Poet and teacher Lynn Levin’s newest collection of poems, The Minor Virtues, aims to notice and portray the beauty of the world through all the seemingly mundane objects and small kindnesses that make life more enjoyable. Divided into five sections, the book moves through themes of thankfulness, to playfulness, to perceptions on the afterlife and the past.
In the first two poems of the book, “Buying Produce from the Marked-Down Cart” and “Fixing Broken Things,” the speaker reevaluates the usefulness of discarded things and “the scratched and bruised” fruit, striving to avoid wastefulness. She ruminates on “kintsugi, the Japanese art of piecing back / broken bowls with golden glue…” Levin focuses many of her early poems on small things that people don’t typically pay attention to in the hustle and bustle of daily life.
This collection shines in Levin’s brief, narrative poems, often focused on women. One poem, titled “The Milk of Human Kindness” recalls a memory of new mothers helping each other breastfeed, while another poem, “Offering One’s Hand to a Stranger,” describes the kindness of a passenger sitting next to the speaker on an airplane, offering her hand during the scary turbulence of a “storm cloud.” Levin writes, “I can barely express the comfort I felt / for if I were to die / I would not die alone nor would she.” Her poems remind readers of the small gestures that humans can provide for each other, lifting each other up.
Many of the poems in The Minor Virtues either praise or lament the loss of something from the past, whether it be table etiquette — in the poem “On Knowing One’s Goblet at the Banquet Table” — or the good old days of handwritten letters and cards — in “Writing in Longhand.” Levin clearly pays attention to the sound and music of language, working rhyme into many of her poems, as she writes about the beauty of the world, both lost and found.
Throughout the book, Levin touches upon some iconic Jewish figures, such as Lilith, and Jewish images and places, such as a delicatessen, where “…when a customer walks in / the diners look up / from their soup to see if the person looks Jewish…” In this poem, aptly titled “Delicatessen,” Levin praises the unique qualities of two local delis, switching off every other stanza to describe the different décor and food.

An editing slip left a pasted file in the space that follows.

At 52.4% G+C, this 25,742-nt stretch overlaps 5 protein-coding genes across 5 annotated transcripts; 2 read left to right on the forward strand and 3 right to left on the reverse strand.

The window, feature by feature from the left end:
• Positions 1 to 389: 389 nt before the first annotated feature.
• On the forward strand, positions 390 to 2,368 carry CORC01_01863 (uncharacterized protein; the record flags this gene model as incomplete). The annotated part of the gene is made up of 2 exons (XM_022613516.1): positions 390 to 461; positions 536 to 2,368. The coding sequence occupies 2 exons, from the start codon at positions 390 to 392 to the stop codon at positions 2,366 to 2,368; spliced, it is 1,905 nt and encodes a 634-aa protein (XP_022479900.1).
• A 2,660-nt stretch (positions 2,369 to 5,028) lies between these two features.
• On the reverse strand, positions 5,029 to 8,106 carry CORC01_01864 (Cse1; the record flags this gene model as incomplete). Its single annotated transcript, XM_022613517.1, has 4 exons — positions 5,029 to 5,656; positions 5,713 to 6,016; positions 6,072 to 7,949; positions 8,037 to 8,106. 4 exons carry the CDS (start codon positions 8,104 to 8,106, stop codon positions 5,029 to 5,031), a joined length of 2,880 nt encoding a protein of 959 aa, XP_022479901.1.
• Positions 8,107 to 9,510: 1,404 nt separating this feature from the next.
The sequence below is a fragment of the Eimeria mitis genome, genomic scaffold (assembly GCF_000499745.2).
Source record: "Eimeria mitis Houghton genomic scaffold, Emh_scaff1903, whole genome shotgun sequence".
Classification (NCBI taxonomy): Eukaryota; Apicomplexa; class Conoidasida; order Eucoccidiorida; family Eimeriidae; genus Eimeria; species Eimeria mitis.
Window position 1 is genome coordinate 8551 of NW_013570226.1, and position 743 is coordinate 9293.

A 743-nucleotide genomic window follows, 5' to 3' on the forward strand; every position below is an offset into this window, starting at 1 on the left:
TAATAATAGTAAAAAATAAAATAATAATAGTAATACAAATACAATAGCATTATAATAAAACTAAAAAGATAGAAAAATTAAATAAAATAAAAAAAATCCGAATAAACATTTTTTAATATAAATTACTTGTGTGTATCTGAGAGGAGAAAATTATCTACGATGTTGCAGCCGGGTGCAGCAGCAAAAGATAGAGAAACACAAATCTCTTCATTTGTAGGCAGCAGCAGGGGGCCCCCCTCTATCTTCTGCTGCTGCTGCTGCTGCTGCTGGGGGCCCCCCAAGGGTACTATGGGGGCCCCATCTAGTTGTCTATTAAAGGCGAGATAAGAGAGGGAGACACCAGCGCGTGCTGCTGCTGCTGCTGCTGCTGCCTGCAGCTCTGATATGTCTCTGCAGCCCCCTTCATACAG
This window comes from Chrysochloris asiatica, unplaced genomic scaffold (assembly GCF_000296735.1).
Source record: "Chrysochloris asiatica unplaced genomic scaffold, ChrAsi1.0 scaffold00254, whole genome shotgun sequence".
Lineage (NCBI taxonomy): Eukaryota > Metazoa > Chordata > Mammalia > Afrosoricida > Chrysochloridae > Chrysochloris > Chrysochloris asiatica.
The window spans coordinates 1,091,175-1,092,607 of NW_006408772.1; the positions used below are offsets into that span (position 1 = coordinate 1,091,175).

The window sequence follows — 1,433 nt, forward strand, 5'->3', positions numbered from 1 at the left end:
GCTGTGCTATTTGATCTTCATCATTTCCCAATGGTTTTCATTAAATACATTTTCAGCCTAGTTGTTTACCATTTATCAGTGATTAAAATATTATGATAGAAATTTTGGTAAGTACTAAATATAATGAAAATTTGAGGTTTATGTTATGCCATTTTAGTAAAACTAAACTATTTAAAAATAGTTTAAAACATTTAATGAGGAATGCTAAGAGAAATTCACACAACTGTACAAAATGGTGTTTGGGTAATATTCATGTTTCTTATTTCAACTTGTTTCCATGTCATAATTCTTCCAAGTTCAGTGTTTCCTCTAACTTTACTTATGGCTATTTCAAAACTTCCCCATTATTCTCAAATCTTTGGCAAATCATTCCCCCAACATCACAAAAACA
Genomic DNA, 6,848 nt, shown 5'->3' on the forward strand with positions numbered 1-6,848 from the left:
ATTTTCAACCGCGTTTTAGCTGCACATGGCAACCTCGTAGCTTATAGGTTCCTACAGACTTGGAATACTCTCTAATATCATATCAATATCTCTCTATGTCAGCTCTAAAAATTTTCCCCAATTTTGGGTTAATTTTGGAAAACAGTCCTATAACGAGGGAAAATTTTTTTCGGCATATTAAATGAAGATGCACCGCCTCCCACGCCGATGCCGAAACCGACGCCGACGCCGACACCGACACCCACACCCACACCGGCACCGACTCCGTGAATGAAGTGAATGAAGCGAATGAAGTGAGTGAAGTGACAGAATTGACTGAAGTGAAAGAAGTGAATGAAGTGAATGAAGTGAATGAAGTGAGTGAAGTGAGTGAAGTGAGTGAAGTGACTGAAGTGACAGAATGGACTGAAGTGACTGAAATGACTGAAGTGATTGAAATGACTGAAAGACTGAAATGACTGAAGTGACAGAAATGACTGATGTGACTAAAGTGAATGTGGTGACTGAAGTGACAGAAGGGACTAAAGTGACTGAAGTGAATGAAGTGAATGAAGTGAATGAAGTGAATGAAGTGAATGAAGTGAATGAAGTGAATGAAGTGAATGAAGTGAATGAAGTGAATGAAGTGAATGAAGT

The collection concludes with two back-to-back poems about Lilith, titled “Lilith, the Scribe,” and “Lilith Tries Online Dating.” Levin relies on both Midrash and humor to imagine Lilith trying to write her own story down for future generations. Then, when Lilith tries to find a companion because she is thirsting for comfort, she has a difficult time finding a man who won’t make any demands from her. Levin’s observations of the minor pleasures in life, enhanced by her use of rhyme and humor, make The Minor Virtues a very enjoyable read.
Jamie Wendt is the author of the poetry collection Fruit of the Earth (Main Street Rag, 2018), which won the 2019 National Federation of Press Women Book Award in Poetry. Her manuscript, Laughing in Yiddish, was a finalist for the 2022 Philip Levine Prize in Poetry. Her poems and essays have been published in various literary journals and anthologies, including Feminine Rising, Green Mountains Review, Lilith, Jet Fuel Review, the Forward, Poetica Magazine, and others. She contributes book reviews to Jewish Book Council as well as to other publications, including Literary Mama and Mom Egg Review. She has received an Honorable Mention Pushcart Prize and was nominated for Best Spiritual Literature. She holds an MFA in Creative Writing from the University of Nebraska Omaha. She is a middle school Humanities teacher and lives in Chicago with her husband and two kids.